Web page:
|United States House of Representatives elections, 1788-89|
| All 59 seats to the United States House of Representatives|
30 seats were needed for a majority
|December 22, 1788 - January 22, 1789|
|Majority party||Minority party|
|Leader||Frederick Muhlenberg||James Madison|
Elections to the United States House of Representatives for the 1st Congress were held in 1788 and 1789, coinciding with the election of Alexander Hamilton as first President of the United States. The dates and methods of election were set by the states. Actual political parties did not yet exist, but new members of Congress were informally categorized as either "pro-Administration" (i.e., pro-Hancock and pro-Hamilton) or "anti-Administration".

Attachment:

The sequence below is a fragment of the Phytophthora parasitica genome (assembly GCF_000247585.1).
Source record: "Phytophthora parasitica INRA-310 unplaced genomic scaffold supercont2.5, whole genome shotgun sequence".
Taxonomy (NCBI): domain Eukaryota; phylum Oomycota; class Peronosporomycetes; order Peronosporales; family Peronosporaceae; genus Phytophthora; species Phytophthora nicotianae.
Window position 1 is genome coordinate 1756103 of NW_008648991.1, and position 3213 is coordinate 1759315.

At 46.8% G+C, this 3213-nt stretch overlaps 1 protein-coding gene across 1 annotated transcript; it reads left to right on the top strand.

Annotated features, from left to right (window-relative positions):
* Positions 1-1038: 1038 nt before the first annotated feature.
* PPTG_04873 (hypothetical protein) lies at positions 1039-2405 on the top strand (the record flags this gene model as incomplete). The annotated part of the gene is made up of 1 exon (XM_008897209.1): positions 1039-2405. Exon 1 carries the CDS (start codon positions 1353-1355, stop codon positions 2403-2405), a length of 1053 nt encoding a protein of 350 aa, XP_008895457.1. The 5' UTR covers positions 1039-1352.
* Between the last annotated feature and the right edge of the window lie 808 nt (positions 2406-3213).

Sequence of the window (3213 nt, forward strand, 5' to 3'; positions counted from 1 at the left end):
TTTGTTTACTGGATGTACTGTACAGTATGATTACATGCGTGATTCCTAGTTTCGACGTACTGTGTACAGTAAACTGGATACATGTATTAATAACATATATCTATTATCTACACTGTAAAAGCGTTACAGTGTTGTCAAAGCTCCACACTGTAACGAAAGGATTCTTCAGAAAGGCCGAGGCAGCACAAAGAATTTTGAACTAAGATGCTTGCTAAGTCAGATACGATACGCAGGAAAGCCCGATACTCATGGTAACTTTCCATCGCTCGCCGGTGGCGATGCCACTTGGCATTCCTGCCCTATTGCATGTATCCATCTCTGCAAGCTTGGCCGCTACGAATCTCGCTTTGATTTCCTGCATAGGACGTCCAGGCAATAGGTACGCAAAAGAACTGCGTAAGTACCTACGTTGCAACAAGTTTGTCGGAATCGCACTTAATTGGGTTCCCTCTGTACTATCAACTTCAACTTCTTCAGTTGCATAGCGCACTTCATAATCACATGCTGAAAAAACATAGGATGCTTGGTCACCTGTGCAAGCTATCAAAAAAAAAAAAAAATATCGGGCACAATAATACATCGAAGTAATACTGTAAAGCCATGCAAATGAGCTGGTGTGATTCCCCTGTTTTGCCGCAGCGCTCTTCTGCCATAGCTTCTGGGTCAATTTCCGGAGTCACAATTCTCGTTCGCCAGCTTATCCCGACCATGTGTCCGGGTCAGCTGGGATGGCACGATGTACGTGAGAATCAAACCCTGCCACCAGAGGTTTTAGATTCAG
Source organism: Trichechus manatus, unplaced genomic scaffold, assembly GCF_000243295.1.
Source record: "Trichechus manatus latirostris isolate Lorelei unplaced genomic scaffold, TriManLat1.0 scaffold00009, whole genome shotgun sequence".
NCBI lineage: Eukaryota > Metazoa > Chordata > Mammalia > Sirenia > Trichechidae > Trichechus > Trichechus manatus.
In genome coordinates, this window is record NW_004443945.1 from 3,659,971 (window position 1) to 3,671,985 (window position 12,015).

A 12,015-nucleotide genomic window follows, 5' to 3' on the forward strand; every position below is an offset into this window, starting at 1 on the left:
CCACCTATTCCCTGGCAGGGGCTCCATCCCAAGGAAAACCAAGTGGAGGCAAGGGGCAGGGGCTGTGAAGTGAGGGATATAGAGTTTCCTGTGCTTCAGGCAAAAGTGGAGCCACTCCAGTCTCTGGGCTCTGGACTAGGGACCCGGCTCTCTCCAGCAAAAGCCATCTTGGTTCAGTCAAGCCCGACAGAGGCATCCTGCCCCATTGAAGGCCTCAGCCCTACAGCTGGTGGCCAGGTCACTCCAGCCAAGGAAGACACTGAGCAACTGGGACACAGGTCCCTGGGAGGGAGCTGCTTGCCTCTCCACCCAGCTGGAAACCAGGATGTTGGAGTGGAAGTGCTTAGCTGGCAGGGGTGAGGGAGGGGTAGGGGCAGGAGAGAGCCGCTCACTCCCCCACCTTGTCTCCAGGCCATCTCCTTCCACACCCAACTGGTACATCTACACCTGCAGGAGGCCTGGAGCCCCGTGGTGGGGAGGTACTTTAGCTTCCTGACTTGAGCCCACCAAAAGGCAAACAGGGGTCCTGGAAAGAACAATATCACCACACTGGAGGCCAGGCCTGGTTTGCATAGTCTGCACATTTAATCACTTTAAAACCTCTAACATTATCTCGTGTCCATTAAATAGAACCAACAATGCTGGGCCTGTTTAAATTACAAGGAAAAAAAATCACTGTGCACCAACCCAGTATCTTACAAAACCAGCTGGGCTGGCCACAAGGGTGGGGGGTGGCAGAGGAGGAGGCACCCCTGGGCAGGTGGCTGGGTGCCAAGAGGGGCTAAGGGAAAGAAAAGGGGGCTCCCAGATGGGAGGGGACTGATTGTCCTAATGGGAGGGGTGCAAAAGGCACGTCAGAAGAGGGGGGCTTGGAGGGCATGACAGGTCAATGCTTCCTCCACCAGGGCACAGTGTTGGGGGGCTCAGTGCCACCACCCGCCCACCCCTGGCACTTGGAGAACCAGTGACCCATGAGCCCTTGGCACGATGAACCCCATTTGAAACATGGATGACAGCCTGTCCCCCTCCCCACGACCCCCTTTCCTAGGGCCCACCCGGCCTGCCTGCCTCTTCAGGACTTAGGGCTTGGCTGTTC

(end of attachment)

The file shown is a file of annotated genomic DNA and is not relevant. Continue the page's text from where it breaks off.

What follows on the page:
The first session of the first House of Representatives came to order in Federal Hall, New York City on January 22, 1789, with only thirteen members present. The requisite quorum (thirty members out of fifty-nine) was not present until April 1, 1789. The first order of business was the election of a Speaker of the House. On the first ballot, Frederick Muhlenberg was elected Speaker by a majority of votes. The business of the first session was largely devoted to legislative procedure rather than policy.